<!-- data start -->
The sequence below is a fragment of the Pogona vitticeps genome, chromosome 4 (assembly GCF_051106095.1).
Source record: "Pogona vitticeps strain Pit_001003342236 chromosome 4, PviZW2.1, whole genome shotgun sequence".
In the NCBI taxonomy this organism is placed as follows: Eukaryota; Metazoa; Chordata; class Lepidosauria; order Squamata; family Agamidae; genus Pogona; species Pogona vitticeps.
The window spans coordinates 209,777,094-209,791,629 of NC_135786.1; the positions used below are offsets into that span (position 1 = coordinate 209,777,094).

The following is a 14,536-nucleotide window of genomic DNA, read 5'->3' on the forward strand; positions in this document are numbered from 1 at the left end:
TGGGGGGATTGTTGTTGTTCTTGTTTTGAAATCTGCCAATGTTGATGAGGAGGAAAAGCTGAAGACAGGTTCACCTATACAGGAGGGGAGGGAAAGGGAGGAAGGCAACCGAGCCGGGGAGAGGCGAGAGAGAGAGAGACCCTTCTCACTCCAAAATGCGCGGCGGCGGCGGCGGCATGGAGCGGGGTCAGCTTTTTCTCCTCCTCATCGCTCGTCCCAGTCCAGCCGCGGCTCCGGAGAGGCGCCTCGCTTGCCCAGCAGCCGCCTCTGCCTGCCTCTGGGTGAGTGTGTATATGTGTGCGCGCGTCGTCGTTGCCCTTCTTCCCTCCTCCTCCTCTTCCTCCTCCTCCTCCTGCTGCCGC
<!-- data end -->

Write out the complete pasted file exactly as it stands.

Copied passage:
The sequence below is a fragment of the Pogona vitticeps genome, chromosome 4 (assembly GCF_051106095.1).
Source record: "Pogona vitticeps strain Pit_001003342236 chromosome 4, PviZW2.1, whole genome shotgun sequence".
In the NCBI taxonomy this organism is placed as follows: Eukaryota; Metazoa; Chordata; class Lepidosauria; order Squamata; family Agamidae; genus Pogona; species Pogona vitticeps.
The window spans coordinates 209,777,094-209,791,629 of NC_135786.1; the positions used below are offsets into that span (position 1 = coordinate 209,777,094).

The following is a 14,536-nucleotide window of genomic DNA, read 5'->3' on the forward strand; positions in this document are numbered from 1 at the left end:
TGGGGGGATTGTTGTTGTTCTTGTTTTGAAATCTGCCAATGTTGATGAGGAGGAAAAGCTGAAGACAGGTTCACCTATACAGGAGGGGAGGGAAAGGGAGGAAGGCAACCGAGCCGGGGAGAGGCGAGAGAGAGAGAGACCCTTCTCACTCCAAAATGCGCGGCGGCGGCGGCGGCATGGAGCGGGGTCAGCTTTTTCTCCTCCTCATCGCTCGTCCCAGTCCAGCCGCGGCTCCGGAGAGGCGCCTCGCTTGCCCAGCAGCCGCCTCTGCCTGCCTCTGGGTGAGTGTGTATATGTGTGCGCGCGTCGTCGTTGCCCTTCTTCCCTCCTCCTCCTCTTCCTCCTCCTCCTCCTGCTGCCGC